It promotes quality sleep. 

Struggling to summon the Sandman? Consistent HIIT workouts may be able to help. A 2021 review showed that high-intensity interval training performed for at least eight weeks can “significantly improve sleep quality. What’s more, completing HIIT at least three times a week was associated with less time spent lying awake in bed. Of course, exercise in general is often associated with improved sleep, but if you’re looking to snooze like a baby, HIIT is the way to go.  

It supports a healthy heart.

Another major benefit of HIIT is that it supports a healthy ticker. According to several studies, HIIT workouts are extremely effective in reducing resting heart rate and blood pressure — both of which promote cardiovascular health. Recent research also shows that HIIT can promote healthy glucose control, which is especially good news, as high blood sugar can cause extensive damage to the cardiovascular system if left unchecked. 

Which HIIT workouts are best for women?

Ready to hop on the HIIT bandwagon and burn calories like never before? Grab your water and keep reading. These are some of the best HIIT workouts for women.

Stationary Bike

Dealing with achy-breaky joints? Skip the treadmill and opt for a stationary bike. According to a 2021 review published in Clinical Rehabilitation, exercising on stationary bikes improved function and lessened pain in those with knee osteoarthritis. So if knee pain is making you blue, consider doing your HIIT workout on a stationary bike. Here’s how:

  • Using a stationary bike, pedal as hard and fast as possible for 30 seconds. Then, pedal at a slow, comfortable pace for two to three minutes. Repeat this pattern for 20 minutes.

Squat Jumps

New to HIIT? This is a simple but effective lower-body workout that you can do easily from the comfort of your home. 

  • For roughly 60 seconds, perform jump squats as fast as you can. Then, walk it off for 90 seconds as you catch your breath. Repeat this pattern for 10 minutes. (If knees, bones, or joints are an issue, squat without jumping. To increase intensity, assume the squat position while holding a dumbbell or kettlebell.)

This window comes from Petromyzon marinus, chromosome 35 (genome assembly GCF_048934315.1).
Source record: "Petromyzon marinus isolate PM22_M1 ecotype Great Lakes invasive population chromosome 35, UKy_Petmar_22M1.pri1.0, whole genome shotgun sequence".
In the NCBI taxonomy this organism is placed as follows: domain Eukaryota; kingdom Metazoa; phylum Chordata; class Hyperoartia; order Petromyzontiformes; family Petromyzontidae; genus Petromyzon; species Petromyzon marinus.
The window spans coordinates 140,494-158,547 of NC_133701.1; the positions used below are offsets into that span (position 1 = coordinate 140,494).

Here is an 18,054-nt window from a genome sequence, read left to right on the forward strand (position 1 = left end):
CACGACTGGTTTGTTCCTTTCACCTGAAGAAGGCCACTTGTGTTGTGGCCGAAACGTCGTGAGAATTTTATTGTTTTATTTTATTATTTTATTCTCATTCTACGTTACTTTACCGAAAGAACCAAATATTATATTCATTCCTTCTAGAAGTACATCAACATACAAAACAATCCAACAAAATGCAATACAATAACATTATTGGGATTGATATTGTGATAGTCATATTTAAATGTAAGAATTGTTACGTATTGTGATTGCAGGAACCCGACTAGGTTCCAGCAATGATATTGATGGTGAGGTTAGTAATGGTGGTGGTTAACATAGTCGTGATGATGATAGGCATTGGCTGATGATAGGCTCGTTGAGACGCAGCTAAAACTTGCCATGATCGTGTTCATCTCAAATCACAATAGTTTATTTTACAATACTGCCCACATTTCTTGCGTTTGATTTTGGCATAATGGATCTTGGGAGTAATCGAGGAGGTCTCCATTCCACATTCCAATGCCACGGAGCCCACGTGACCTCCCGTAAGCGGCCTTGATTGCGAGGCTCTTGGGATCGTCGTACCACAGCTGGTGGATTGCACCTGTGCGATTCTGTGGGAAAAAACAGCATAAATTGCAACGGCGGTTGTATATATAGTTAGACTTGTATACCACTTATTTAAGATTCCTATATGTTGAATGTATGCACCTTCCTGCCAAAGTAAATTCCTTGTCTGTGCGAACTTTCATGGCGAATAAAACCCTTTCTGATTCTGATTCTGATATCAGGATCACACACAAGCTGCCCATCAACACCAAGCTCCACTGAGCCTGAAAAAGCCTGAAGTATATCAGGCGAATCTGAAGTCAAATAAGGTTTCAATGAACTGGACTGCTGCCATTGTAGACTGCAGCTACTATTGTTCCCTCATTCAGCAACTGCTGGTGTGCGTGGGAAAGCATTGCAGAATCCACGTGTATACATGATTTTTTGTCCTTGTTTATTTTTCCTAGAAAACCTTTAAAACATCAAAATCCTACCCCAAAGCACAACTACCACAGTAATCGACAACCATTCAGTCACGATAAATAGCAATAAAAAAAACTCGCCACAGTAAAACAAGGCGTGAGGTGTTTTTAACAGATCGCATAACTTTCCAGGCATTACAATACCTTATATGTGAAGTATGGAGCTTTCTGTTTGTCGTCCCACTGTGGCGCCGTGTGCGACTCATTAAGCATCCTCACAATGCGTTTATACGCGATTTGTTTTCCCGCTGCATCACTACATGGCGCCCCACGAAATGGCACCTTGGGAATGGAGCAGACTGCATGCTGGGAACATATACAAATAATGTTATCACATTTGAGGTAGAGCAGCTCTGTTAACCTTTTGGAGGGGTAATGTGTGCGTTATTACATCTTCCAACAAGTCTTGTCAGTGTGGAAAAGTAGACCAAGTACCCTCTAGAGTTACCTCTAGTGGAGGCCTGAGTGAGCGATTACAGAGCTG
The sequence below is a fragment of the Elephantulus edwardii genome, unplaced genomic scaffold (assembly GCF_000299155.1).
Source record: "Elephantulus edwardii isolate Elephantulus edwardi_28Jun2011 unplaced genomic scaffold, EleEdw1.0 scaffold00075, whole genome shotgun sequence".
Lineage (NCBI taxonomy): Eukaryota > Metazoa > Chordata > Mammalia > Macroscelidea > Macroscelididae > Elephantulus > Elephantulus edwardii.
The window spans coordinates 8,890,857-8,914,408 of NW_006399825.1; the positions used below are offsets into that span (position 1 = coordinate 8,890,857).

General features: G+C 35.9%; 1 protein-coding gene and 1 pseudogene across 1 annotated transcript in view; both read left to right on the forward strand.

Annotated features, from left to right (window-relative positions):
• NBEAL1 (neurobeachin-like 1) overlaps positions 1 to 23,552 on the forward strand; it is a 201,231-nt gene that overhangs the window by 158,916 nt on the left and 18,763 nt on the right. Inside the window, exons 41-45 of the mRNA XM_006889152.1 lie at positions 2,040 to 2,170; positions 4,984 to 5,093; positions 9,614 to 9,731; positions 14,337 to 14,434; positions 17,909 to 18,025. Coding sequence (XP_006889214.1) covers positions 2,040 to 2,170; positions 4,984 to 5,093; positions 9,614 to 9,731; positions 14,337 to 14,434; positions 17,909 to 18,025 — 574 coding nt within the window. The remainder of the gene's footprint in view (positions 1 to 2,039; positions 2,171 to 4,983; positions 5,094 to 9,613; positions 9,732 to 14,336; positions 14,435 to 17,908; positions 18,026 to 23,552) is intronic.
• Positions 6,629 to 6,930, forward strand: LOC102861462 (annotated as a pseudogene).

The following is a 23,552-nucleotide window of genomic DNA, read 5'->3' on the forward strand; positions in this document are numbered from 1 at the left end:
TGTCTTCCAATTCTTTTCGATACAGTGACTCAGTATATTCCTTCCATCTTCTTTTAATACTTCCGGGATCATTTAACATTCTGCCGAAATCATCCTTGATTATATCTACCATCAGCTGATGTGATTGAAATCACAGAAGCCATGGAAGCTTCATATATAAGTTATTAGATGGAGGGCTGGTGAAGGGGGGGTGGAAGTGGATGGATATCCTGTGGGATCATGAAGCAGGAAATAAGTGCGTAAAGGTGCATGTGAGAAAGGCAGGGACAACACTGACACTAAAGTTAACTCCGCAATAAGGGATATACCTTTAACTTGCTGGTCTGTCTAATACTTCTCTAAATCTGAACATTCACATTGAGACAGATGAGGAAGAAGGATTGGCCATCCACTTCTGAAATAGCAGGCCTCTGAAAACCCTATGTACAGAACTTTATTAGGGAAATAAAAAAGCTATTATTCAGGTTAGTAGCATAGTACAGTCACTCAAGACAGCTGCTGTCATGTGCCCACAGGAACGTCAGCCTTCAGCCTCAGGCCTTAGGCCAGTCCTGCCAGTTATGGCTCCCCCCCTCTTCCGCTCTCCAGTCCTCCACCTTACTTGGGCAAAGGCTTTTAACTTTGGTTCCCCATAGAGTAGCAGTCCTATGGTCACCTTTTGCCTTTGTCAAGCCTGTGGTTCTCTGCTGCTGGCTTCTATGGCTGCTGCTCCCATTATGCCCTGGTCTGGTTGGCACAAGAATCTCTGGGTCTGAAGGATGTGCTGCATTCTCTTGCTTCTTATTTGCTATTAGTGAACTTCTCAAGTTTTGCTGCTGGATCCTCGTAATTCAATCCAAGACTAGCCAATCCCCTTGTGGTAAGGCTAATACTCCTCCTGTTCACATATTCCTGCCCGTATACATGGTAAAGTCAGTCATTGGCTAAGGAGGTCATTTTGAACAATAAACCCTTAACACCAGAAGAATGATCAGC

Swim Laps

To mix things up in your high-intensity, fat-burning workout, hit the pool. Swimming is a fantastic low-impact workout that can burn tons of calories when executed in HIIT format. 

  • Swim at full speed for 30 seconds before adopting an easy pace for three minutes. Repeat the pattern for up to five cycles. 


Burpees are a challenging calisthenics exercise that burns fat while working many of the body’s major muscle groups. They’re a hybrid of push-ups, jumping jacks, and holding the plank position, a hard-hitting combination that works triceps, glutes, and more. When incorporated into a HIIT workout, they torch calories and build endurance and muscle strength in both the lower and upper body. 

  • Beginners should complete 20 seconds of burpees followed by 40 seconds of rest. Repeat this pattern for eight to 10 minutes. 


Can’t make it to the gym? Running low on time? Want to get in a quick workout on your lunch break? Throw on your sneakers and hit the pavement, no warm-up required.

  • Sprint as fast as you can for 20 seconds. Then, jog at a slow pace for one minute. Repeat this cycle for 15 minutes. 

The Final Word

And there you have it: Five effective HIIT workouts for people looking to burn fat efficiently. Whether you’re new to the gym or a long-time member, high-intensity interval training is a great way to torch calories and improve your overall body composition. Just be sure to drink plenty of water to keep dehydration at bay and stretch before starting your workout to prevent cramps and muscle spasms. It’s also wise to consult with your primary healthcare provider prior to starting a new fitness routine such as HIIT, especially if you have an underlying health condition or existing injury.